1. Agriculture World

New Zealand Keen to Cooperate With Indian Dairy Sector

Abha Toppo
Abha Toppo

Soon after India's withdrawal from the RCEP or Regional Comprehensive Economic Partnership, New Zealand - an prominent partner of the mega trade bloc has extended its help for best practices in the dairy sector by providing  latest technology & systems.

New Zealand’s Minister of State for Trade and Export Growth, Damien O’Connor, during his 3-day visit to the country, engaged with Amul at the milk capital of India, Anand. It tried to understand India's cooperative structure as well as functioning of the dairy market in the country.

Damien hinted that New Zealand will keep exploring Indian dairy market with the right products at right time using country's milk with advanced technology. On a question whether New Zealand consider India as a potential market, the Minister said, “Our countries share many similarities in legal systems and cultural background. About 5% of our population in New Zealand is Indian. So, we believe it is a market we must talk to. Also, there is an opportunity for more trade with India.”

Damien, who is also the Agriculture Minister held meeting with the Indian dairy farmers and visited Amul’s milk product manufacturing facilities around Anand.

He said, “Though small, at about 2% of the world's total dairy output - it is based on cooperatives. And that has delivered benefits to our farmers & allowed our industry to develop. I am sure the same thing that we see today (at Amul) will allow growth for Amul & Indian dairy industry”.

It must be noted that during the previous negotiations for a RCEP deal, Indian farmers, led by milk federations & dairy organizations had expressed apprehensions about discarding dairy products by key producers like New Zealand. But, denying any such threat, the Minister said that the quantity of dairy products that will “come to India will be very small.”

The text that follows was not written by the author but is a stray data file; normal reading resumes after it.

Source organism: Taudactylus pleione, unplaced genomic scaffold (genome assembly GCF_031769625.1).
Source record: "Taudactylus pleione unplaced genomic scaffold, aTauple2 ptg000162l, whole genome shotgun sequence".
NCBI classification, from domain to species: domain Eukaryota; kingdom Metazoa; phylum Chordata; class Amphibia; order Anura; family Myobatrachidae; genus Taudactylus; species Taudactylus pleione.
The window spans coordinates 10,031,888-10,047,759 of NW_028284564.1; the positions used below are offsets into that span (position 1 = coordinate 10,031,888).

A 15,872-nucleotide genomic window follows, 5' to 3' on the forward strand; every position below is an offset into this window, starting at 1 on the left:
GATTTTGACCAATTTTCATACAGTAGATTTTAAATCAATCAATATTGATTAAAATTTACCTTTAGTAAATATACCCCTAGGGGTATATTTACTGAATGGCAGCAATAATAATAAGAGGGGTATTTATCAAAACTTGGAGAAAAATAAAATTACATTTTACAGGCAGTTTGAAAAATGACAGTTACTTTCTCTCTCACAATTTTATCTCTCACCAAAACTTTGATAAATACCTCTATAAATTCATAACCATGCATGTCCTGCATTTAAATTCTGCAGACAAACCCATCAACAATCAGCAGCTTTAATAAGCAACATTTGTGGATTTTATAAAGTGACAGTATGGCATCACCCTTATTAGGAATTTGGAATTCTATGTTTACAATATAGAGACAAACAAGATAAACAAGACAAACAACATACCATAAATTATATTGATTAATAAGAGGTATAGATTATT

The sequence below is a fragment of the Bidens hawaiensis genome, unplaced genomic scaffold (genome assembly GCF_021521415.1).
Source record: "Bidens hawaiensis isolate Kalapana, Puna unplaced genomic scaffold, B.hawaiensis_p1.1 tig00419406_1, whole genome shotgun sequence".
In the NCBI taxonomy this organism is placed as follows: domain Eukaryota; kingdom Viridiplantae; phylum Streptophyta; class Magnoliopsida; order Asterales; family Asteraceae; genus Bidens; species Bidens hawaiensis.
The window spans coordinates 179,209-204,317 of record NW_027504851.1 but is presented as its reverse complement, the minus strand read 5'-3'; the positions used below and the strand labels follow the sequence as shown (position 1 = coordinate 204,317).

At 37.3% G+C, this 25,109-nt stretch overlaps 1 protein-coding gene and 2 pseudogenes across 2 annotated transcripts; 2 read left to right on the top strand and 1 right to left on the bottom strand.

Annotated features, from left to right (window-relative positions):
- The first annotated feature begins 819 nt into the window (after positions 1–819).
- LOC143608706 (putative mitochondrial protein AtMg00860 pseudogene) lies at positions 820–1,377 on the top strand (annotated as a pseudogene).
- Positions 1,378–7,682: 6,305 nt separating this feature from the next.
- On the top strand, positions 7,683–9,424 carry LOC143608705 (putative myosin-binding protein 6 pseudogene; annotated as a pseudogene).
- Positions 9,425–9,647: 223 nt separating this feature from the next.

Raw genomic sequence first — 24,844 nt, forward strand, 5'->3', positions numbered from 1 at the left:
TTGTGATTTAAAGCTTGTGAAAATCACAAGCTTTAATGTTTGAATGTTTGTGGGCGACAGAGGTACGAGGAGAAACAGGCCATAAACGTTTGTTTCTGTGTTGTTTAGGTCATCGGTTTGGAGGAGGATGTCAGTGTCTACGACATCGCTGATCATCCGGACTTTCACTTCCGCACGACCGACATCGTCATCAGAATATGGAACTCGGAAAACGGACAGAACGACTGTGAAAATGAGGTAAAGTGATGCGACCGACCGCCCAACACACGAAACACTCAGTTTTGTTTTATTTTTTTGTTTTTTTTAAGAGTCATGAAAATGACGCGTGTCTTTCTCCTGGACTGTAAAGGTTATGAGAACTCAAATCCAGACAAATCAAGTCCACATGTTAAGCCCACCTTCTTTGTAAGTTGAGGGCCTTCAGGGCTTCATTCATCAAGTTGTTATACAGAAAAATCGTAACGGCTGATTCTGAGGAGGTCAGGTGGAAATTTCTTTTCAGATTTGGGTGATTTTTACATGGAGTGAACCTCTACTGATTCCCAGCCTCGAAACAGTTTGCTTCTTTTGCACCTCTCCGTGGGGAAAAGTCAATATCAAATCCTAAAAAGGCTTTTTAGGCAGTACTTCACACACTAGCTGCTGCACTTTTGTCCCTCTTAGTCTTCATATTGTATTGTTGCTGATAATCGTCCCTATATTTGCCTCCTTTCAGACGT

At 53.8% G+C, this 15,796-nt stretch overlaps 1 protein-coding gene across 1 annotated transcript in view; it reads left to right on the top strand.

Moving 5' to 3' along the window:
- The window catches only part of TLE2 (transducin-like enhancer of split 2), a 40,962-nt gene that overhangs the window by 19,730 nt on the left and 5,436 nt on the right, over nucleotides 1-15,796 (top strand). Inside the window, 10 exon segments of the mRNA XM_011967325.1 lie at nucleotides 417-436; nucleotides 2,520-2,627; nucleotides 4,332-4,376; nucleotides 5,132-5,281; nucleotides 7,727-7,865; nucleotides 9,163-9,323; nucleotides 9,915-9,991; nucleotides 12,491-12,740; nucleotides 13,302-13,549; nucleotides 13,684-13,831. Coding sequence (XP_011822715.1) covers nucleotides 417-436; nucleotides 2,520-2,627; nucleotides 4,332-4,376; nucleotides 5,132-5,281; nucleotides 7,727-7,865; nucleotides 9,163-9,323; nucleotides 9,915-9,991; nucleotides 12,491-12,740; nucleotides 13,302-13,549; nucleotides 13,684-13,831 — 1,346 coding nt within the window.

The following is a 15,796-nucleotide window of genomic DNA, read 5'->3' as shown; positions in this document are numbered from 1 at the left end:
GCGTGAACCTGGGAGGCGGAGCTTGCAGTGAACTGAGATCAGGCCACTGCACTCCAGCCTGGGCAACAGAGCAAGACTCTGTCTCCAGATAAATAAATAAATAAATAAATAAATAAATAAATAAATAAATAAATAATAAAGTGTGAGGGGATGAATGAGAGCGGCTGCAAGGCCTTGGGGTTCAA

Managing Director of ‘Amul’ marketer Gujarat Cooperative Milk Marketing Federation, RS Sodhi said the two sides have explored collaboration in artificial insemination, processing, tagging & other aspects of dairy system & challenges where New Zealand has superior technology to deal with them.

Sodhi said, “The deliberations were held regarding potential areas for cooperation for mutual benefit. New Zealand is very advanced in feeding & breeding practices & these are areas where they can provide help. We can boost animal productivity with the technology & methods adopted by them”.

As a pilot project for mutual engagement on dairy assistance, New Zealand’s dairy farmers are presently working with some Indian farmers in Sonepat, where about 300 milch cross-breed cows are being maintained via standards set by New Zealand. This pilot also supplies a small quantity of milk to Delhi at present.

In addition, there is a joint collaboration between New Zealand's cooperative dairy, Fonterra & India's Future Group that uses Indian milk to develop & supply high-value consumer products through Fonterra's technology.

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